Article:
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Is there some general trend for the operating pressure of reaction wheels? I can imagine low to no pressure has obvious advantages of low to no drag (more drag requiring more power, beyond that necessary to compensate for bearing friction), but sometimes lubricants, cooling, and electrical issues benefit from some atmosphere. It can help reduce migration of oil, help cool things, etc.

A poor analogy is a spinning hard disk drive. They usually require at least a half an atmosphere to maintaining proper head gap (the ALMA correlator (also All Systems Go for Highest Altitude Supercomputer) has no magnetic hard drives because of the altitude) so those would required sealed pressurization to work in low pressure or vacuum. Obviously reaction wheels have different constraints.

So I am wondering, do reaction wheels generally run in vacuum, or are they pressurized? Are they generally sealed or vented? I'm asking based on this comment.

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I've found several examples of reaction wheels that are designed to run in a vacuum.

As reaction wheels are generally enclosed in a vacuum enclosure, they are under stress at ambient pressure and this stress will affect the microvibration behaviour. It was therefore decided to make the new facility also compatible with testing equipments under light vacuum conditions.

Other reaction wheels run inside a pressurized enclosure. Gas pressure is usually in the region of 0.01 bar.

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  • $\begingroup$ OK I would say this is pretty darn clear, thank you! I love to look at nicely machined momentum wheels, they are really beautiful! $\endgroup$ – uhoh Oct 31 '16 at 12:20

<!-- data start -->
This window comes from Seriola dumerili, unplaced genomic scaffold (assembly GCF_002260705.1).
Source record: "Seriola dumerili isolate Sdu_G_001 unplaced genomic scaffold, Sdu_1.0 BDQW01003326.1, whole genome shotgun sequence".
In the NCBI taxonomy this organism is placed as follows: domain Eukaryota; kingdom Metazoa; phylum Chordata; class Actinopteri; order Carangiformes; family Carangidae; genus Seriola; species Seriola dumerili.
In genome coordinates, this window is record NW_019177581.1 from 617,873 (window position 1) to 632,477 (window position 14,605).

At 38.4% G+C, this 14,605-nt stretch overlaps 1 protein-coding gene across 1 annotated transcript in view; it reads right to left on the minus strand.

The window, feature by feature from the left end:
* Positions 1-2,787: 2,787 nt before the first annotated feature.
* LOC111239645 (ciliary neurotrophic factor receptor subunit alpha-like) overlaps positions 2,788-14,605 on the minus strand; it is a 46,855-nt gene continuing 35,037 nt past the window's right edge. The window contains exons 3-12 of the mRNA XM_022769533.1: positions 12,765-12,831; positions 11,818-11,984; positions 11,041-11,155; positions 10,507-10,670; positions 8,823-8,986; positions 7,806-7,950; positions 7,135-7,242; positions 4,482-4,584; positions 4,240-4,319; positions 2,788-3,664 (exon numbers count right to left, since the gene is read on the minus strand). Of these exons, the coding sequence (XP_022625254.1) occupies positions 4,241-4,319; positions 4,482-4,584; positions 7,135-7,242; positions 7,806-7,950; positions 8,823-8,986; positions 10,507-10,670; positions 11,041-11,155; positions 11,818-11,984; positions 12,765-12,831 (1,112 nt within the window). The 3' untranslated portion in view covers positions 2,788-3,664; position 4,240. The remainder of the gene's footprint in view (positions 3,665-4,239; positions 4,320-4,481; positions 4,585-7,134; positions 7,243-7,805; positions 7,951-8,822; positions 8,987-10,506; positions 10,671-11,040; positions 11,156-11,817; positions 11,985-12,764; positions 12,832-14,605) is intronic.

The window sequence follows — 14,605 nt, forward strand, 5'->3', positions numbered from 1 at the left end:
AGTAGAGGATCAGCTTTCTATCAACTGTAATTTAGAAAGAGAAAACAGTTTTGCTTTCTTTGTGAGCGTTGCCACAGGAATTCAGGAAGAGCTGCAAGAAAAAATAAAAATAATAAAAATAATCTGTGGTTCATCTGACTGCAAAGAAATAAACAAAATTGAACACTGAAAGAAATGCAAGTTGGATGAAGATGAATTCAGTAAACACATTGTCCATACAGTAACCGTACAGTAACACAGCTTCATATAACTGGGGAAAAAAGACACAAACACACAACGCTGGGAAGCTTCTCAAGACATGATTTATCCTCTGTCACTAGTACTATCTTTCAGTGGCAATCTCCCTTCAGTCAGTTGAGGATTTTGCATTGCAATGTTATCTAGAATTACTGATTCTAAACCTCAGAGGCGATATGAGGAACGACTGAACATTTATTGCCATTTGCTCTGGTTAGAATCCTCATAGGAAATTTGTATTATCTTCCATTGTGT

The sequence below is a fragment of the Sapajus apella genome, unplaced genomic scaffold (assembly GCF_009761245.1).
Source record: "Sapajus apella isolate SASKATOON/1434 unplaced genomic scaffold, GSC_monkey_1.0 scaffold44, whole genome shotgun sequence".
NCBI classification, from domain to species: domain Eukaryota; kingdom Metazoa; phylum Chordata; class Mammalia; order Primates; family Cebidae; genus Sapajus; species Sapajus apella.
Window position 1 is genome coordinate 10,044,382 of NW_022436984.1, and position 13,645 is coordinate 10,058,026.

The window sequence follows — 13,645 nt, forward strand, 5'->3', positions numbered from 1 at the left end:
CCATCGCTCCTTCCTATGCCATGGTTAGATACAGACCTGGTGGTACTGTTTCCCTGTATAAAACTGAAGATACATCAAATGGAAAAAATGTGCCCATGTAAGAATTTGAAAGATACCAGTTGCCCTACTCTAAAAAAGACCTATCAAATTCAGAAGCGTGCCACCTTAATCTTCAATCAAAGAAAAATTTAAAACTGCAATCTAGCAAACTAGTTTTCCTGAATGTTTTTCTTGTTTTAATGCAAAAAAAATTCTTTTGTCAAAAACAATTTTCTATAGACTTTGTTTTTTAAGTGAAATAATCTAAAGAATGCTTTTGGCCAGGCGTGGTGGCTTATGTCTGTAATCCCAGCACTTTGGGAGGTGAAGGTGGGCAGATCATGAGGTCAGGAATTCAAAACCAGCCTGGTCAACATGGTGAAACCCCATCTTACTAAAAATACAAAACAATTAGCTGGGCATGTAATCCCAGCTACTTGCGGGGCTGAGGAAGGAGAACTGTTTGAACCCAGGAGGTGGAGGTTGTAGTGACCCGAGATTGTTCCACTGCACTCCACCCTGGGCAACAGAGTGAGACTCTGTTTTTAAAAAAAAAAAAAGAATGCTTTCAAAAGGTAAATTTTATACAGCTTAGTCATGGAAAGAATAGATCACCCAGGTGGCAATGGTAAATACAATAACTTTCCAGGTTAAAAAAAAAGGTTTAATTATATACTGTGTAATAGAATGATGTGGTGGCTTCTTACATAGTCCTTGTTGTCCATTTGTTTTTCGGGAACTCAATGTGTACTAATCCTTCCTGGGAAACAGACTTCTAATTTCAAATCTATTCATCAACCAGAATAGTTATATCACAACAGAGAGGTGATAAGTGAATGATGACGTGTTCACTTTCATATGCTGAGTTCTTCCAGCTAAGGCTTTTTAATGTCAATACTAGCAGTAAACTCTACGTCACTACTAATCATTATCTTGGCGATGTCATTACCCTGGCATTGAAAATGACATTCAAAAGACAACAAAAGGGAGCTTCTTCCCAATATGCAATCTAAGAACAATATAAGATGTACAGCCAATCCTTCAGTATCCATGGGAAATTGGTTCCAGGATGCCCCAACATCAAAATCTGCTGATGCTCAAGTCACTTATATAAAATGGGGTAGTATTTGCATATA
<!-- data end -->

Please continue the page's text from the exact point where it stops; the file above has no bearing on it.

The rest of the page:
• $\begingroup$ This answer is incorrect; it implies that all reaction wheels are unenclosed. This is not the case. Only a small portion of them are unenclosed. Most reaction wheels are hermitically sealed and contain a low pressure inert gas. $\endgroup$ – David Hammen Oct 31 '16 at 15:13
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Most reaction wheel assemblies use ball bearings between the rotor and housing, with some kind of lubricant, typically liquid, coating the ball bearings. There's a problem with liquid lubricants: They evaporate in vacuum. For this reason, most reaction wheel assemblies are hermitically sealed with a low pressure inert gas inside the container.

Alternatives to the use of liquid lubricants are using solid lubricants or forgoing the use of ball bearings entirely, using magnetic suspension instead. Both can operate in vacuum, but both have disadvantages. Friction is greater with solid lubricants compared to liquid lubricants, and the lack of a housing creates contamination issues. System complexity is considerably greater for magnetically suspended reaction wheels than those that use ball bearings.

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  • $\begingroup$ Thanks for this - I had a feeling there was a trade-off here. I'm not sure it's exactly evaporation - I thought evaporation was governed mostly by the partial pressure of the liquid while boiling is governed by absolute pressure. Maybe it has to do with transport as well? $\endgroup$ – uhoh Oct 31 '16 at 15:14
  • $\begingroup$ I've asked this follow up question. $\endgroup$ – uhoh Nov 3 '16 at 3:25
  • $\begingroup$ This answer is wrong. A low pressure inert gas can not stop the evaporation of a liquid. This is governed by the partial pressure of the liquid within the gas, not the existence of the gas. It may have some small effect, or an indirect effect, but the mechanism needs to be explained. $\endgroup$ – uhoh Nov 4 '16 at 13:19

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